Is PCOS just a scan where the report says that you have cysts in your ovary?
The answer is NO.
An ultrasound report never diagnoses PCOS. A polycystic ovarian syndrome is characterized by:
- Anovulation– The ovaries do not release an egg monthly as they would in normally ovulating women.
- Hyperandrogenemia– The levels of male hormone levels like testosterone are increased in the blood leading to certain clinical symptoms like acne, male pattern hair loss(alopecia), or increased thick hair growth in a male pattern(hirsutism).
- Insulin resistance– Levels of insulin, the hormone which reduces blood sugar in the blood are increased, but the cells become resistant to its action.
What are the tiny cysts seen on an ultrasound in PCOS?
During a normal ovulatory cycle, there will be one dominant follicle that forms and releases an egg around day 14 of our cycle. If there is no pregnancy in that cycle, this resolves, and a new cycle starts.
In PCOS, due to hormonal imbalance, multiple follicles start developing, but they do not grow beyond a particular stage, and the growth gets arrested in-between. There is no release of an egg happening, and these immature follicles appear like minute fluid containing cysts in the ovary on ultrasound.
These are not actual cysts that need to be surgically removed, nor can they be dissolved with medication.
The symptoms of PCOS
- Irregular periods- 60 to 80% of cases
- Cystic acne
- Hirsutism– Excessive thigh hair growth in areas like the upper lip, face, chest, upper back, etc.
- Alopecia– Frontal balding
- Subfertility– Difficulty or delay in getting pregnant due to lack of ovulation (anovulation)
- Obesity– Seen concomitantly in about 50% of cases though it is not the effect but rather an aggravating factor.
On examination by the doctor, patients may have:
- Increased BMI
- Increased waist-hip ratio-due to increased incidence of abdominal obesity
- Acanthosis Nigerians-dark, velvety patches of skin over the neck or axilla
Investigations for PCOS
There are many investigations performed in PCOS. It usually starts with a complete clinical history and physical examination of the patient. The investigations asked for maybe few or all of the following depending on the patient history:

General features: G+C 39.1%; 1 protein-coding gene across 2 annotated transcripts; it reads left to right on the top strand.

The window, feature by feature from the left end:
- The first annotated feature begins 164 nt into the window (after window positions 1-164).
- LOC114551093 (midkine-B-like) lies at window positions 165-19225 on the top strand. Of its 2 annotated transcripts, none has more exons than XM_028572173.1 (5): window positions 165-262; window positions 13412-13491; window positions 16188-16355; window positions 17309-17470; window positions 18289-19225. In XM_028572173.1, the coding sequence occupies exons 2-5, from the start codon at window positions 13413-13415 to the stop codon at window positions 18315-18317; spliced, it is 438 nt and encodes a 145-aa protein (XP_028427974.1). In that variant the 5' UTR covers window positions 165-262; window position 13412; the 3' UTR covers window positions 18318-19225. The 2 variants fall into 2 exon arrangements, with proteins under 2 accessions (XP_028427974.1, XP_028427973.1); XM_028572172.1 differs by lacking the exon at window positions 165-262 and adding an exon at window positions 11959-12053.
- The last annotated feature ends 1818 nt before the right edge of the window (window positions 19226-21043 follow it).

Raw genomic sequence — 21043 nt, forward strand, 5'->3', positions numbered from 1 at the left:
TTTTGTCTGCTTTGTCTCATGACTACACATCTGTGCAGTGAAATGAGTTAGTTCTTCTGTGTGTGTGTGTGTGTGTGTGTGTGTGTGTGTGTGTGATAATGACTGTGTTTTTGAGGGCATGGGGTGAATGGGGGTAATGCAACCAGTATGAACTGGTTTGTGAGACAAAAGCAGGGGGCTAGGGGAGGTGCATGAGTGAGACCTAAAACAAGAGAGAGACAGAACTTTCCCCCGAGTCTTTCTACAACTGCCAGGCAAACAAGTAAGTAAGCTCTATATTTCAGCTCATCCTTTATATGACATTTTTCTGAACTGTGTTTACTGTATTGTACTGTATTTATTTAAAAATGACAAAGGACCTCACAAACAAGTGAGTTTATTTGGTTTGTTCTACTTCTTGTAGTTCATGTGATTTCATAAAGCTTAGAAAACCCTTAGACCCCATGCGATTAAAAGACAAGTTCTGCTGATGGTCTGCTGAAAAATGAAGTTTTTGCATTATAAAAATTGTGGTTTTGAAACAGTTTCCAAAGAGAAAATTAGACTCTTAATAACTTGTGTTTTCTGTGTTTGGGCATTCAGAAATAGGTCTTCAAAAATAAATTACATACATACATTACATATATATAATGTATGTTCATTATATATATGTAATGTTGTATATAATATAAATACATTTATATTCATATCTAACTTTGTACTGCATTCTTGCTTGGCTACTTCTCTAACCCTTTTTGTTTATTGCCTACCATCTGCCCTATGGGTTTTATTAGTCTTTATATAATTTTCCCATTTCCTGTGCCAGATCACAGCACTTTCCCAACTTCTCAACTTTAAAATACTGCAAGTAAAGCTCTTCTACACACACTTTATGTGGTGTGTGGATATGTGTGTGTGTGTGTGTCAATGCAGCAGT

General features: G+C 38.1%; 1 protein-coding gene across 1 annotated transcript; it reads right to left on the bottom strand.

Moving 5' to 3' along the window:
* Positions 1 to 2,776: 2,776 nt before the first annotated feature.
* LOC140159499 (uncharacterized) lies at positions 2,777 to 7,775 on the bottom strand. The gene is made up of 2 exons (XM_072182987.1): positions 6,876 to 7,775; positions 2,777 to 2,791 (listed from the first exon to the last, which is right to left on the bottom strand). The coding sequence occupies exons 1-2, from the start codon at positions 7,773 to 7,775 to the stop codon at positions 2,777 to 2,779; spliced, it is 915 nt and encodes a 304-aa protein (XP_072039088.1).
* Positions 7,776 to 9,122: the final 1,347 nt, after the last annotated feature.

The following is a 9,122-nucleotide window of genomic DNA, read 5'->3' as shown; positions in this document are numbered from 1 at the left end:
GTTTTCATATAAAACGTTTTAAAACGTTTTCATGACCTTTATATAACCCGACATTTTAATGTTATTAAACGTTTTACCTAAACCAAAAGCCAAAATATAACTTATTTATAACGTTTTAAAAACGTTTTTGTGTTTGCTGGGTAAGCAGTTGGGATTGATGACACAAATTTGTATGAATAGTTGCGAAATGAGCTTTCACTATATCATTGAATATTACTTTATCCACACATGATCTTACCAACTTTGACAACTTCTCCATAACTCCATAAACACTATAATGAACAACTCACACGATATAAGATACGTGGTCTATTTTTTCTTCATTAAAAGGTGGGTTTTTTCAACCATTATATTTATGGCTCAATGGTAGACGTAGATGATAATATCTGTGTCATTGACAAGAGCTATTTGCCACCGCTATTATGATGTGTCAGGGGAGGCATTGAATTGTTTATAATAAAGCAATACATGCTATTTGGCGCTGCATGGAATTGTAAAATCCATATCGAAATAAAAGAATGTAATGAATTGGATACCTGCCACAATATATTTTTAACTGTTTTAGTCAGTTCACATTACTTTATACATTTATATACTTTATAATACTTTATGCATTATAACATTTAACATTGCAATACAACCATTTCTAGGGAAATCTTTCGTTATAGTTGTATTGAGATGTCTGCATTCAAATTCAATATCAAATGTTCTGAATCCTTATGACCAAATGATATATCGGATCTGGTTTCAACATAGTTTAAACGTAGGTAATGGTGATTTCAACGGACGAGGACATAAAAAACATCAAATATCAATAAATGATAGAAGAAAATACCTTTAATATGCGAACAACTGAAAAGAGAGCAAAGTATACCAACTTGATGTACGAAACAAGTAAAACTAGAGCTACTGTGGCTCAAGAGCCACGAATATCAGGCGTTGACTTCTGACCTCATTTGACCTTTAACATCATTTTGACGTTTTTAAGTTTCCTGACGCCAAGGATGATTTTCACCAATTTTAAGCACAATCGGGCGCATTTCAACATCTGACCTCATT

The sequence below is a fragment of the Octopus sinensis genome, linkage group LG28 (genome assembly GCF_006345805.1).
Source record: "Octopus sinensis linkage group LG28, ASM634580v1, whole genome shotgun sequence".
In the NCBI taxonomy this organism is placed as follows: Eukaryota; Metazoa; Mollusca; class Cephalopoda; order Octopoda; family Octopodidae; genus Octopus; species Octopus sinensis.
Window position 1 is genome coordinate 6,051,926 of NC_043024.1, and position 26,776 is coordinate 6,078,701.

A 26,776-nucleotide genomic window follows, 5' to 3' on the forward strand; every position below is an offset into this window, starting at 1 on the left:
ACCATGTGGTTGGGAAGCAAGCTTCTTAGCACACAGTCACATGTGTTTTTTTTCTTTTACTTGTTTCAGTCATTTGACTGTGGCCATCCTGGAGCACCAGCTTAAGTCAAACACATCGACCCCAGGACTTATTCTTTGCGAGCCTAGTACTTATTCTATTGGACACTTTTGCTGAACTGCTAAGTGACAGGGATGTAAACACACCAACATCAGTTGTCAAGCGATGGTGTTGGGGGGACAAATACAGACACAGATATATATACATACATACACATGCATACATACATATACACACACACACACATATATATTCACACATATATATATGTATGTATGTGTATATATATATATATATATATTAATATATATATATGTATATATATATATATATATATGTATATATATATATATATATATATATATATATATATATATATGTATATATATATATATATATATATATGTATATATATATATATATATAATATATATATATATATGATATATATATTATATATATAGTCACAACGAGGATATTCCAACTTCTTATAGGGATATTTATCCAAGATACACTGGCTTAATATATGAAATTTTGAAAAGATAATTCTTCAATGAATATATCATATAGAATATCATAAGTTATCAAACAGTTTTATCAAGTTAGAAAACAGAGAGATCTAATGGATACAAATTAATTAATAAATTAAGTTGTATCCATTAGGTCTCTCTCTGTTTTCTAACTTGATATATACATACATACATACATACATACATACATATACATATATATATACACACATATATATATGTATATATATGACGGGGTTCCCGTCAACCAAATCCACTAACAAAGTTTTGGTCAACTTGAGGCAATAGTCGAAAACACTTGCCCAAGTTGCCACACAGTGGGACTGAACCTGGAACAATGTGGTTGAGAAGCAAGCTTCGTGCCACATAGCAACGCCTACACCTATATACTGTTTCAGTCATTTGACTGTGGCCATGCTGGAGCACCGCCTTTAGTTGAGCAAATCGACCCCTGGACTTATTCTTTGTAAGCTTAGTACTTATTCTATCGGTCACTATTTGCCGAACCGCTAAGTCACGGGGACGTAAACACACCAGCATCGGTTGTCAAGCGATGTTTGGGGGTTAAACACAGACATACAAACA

- 75-gram oral glucose tolerance test
- Lipid profile
- Fasting insulin
- Day 2 or 3 FSH, LH
- Free testosterone
- TSH and serum prolactin-to rule out other causes of irregular periods
- Ultrasound pelvis-imaging of the uterus and ovaries. The ovarian volume should be more than 12 cc, and the number of small follicles should be more than 20 per ovary to report the PCO appearance of ovaries. Sadly it is often over-diagnosed on ultrasound, alarming the patients unnecessarily.
- In fact, the latest guidelines suggest that ultrasound is not required to diagnose PCOS in the adolescent age group.
The magic treatment for PCOS
Though a complete answer requires a multi-faceted approach, there is one most straightforward magical treatment which will apply across all age groups for the treatment of PCOS and that is WEIGHT LOSS. It has been proven that losing even 7 to 10% of our weight can bring about a beneficial effect on our hormonal profile and improve cycle irregularity. There is no magic pill for PCOS; we only need to be more proactive in leading a healthy life.
Treatment of PCOS in adolescence:
‘Catch them young.’ This phrase applies to preventive health. In the absence of clean eating habits and lack of physical activity, I see many youngsters in their teens and twenties weighing 80 to 100 kg. This age group doesn’t need too many medicines; weight loss should be the most prescribed treatment. JUST GET THEM TO MOVE for at least 45 min a day, six days a week. This could include any activity like running, cycling, swimming, aerobics, Zumba, dance, yoga, etc. and the list is endless.
In case acne or hirsutism is a significant concern, then the application of creams, oral antiandrogens, and hair removal methods are prescribed.